It started with, of all things, a pain in the neck.
A couple months back, former NRBQ member Steve Ferguson decided he’d had enough discomfort and went in for an X-ray and lung exam.
Sure enough, two tumors showed up, and the cancer had attacked his lymph nodes. Last week, Ferguson finished his second round of chemotherapy. Doctors are using 15 percent less radiation than normal so as not to damage the fake valve installed in his heart five years ago.
He’s scheduled for a CAT scan later this month. “We’ll just see what happens,” he says. “The doctors are pretty confident they can shrink them.”
Ferguson’s illness could silence one of the best guitarists ever to pick up a Telecaster.
He once traded solos with Eric Clapton on “Blues 572,” off the 1990 Grammy-nominated release Johnny B. Bad. His Creole-roots album Jack Salmon And Derby Sauce merged, among other styles, Memphis blues and rapid-fire picking.
His 1995 record, Mama-U-Seapa, which he cut with the Midwest Creole Ensemble, earned a four-star rating in Guitar World.
Upon hearing him at a South By Southwest showcase, Rolling Stone’s David Fricke wrote: “Sometimes, if you really want to party, you have to call in an expert … Steve Ferguson turned up at SXSW with his band of hard-bitten blues-rock gangsters, The Midwest Creole Ensemble, and smoked the crowd at Babe’s with a set of hard, funky bed rock ’n’ roll.”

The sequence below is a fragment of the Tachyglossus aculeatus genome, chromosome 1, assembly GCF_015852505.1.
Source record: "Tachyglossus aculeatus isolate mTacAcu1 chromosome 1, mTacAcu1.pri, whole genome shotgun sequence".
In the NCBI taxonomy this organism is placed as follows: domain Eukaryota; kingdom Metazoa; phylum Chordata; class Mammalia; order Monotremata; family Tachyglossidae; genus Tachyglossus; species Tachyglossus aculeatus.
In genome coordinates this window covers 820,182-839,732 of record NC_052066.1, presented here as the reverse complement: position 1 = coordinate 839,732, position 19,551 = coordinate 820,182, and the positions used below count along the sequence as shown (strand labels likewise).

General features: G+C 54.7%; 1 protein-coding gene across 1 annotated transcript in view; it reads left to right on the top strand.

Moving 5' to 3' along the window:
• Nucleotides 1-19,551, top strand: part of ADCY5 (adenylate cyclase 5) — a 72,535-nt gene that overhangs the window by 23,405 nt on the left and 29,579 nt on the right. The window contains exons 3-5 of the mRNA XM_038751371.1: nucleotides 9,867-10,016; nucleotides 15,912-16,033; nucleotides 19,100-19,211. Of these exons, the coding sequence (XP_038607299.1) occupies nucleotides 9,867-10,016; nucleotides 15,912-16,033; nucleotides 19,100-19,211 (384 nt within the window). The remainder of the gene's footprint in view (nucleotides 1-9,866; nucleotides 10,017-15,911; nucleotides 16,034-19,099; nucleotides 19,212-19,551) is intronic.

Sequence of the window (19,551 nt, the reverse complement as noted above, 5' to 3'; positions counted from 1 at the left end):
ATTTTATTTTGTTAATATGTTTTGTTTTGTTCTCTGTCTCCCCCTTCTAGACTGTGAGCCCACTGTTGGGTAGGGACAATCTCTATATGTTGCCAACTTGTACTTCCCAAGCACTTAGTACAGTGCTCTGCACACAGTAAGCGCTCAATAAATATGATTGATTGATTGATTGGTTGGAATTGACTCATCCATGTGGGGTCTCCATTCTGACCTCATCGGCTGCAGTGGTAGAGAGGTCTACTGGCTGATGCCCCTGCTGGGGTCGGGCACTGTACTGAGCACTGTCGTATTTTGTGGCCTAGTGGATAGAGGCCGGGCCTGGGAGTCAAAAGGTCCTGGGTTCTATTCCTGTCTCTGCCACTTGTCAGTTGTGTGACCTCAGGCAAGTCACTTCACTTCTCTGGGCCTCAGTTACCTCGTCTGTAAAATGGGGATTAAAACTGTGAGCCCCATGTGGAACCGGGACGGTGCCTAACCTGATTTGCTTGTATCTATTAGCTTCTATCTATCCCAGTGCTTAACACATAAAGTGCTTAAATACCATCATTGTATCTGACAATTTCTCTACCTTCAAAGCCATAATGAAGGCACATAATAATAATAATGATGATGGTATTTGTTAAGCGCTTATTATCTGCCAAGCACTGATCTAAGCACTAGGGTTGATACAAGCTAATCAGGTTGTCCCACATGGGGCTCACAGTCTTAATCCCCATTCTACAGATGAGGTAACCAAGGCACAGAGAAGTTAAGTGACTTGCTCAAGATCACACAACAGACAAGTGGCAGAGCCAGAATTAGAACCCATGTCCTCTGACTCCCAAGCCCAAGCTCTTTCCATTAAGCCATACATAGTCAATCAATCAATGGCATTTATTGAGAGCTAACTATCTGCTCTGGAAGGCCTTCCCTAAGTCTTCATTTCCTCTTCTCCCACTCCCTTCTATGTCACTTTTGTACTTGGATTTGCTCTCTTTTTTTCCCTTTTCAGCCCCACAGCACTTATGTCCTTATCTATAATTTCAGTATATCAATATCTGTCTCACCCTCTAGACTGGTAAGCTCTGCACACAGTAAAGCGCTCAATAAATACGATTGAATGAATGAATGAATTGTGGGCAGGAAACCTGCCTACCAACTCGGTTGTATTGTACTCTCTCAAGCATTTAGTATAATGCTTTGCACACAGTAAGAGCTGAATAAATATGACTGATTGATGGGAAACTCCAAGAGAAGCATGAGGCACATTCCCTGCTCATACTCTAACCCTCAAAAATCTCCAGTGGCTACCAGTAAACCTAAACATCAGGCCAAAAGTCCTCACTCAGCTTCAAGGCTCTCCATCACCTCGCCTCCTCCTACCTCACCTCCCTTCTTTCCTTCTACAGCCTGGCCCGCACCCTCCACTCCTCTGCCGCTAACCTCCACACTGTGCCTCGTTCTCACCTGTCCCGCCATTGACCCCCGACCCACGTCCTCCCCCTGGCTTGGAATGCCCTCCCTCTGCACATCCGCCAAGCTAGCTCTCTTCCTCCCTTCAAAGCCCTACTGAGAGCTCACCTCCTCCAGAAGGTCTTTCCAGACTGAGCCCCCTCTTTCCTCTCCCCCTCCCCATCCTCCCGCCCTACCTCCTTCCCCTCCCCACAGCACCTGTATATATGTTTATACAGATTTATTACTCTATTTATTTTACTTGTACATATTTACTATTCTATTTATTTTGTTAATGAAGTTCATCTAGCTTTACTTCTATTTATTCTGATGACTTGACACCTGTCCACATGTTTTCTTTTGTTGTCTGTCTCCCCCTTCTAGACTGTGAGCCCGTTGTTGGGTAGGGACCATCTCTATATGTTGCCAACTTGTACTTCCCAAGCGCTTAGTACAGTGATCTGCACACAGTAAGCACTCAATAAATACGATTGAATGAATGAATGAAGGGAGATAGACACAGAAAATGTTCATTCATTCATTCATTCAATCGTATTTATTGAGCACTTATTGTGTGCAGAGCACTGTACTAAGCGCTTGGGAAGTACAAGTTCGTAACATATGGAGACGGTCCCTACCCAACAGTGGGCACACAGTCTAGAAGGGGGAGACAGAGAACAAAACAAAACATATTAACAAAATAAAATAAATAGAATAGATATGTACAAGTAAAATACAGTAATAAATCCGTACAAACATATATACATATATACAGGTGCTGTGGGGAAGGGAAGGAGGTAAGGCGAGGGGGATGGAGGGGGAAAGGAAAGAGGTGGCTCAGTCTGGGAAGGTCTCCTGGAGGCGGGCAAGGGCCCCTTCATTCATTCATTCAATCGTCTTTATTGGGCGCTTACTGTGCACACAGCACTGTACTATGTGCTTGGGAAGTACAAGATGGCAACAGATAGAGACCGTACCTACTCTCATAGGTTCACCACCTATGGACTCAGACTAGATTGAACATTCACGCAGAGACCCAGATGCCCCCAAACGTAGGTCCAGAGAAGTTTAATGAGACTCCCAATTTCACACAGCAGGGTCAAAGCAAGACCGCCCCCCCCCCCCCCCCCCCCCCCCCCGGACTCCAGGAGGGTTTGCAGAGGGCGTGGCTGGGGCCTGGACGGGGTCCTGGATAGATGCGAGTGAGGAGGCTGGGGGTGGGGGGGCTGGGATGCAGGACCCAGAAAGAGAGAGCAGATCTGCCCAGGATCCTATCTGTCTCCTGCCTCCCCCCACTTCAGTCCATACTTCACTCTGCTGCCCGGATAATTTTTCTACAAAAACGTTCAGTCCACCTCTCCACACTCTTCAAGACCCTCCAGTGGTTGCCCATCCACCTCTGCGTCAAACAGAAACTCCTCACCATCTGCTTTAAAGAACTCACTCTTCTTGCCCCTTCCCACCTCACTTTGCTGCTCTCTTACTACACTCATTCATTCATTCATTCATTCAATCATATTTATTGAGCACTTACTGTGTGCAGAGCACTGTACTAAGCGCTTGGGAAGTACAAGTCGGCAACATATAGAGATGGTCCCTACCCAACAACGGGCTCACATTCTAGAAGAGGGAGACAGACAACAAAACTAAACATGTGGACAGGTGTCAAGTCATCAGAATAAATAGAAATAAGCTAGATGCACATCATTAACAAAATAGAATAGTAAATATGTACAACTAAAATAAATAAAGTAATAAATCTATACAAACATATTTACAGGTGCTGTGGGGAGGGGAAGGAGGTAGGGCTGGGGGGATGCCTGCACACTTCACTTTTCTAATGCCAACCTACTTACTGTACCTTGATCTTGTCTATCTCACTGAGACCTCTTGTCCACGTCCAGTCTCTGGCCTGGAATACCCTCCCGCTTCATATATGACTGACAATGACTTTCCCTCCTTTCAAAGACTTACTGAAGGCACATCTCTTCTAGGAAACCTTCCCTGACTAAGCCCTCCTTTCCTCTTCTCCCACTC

Because of his illness, Ferguson would tear the skin on his fingers if he fretted a string, and he has no singing voice. “It’s pretty simple: I’m not playing at all.”
He bides his time working on a Judeo-Christian prayer book. And that means no income. “I don’t get too many offers here anymore, not because people don’t like me, but because there aren’t any venues for me,” he says, the lone exception being Stevie Ray’s.
Ferguson says he’ll be at Sunday’s benefit at Phoenix Hill in his honor. A $10 donation is encouraged to help Ferguson pay medical bills, and he has posted a link on his MySpace page, myspace.com/stevefergusonrhythmandblues, where friends and fans can donate.
“It hasn’t been hard for me to not think about playing music,” he says. “When you think about where you’re gonna spend life beyond this life, you begin to look at things a lot different.”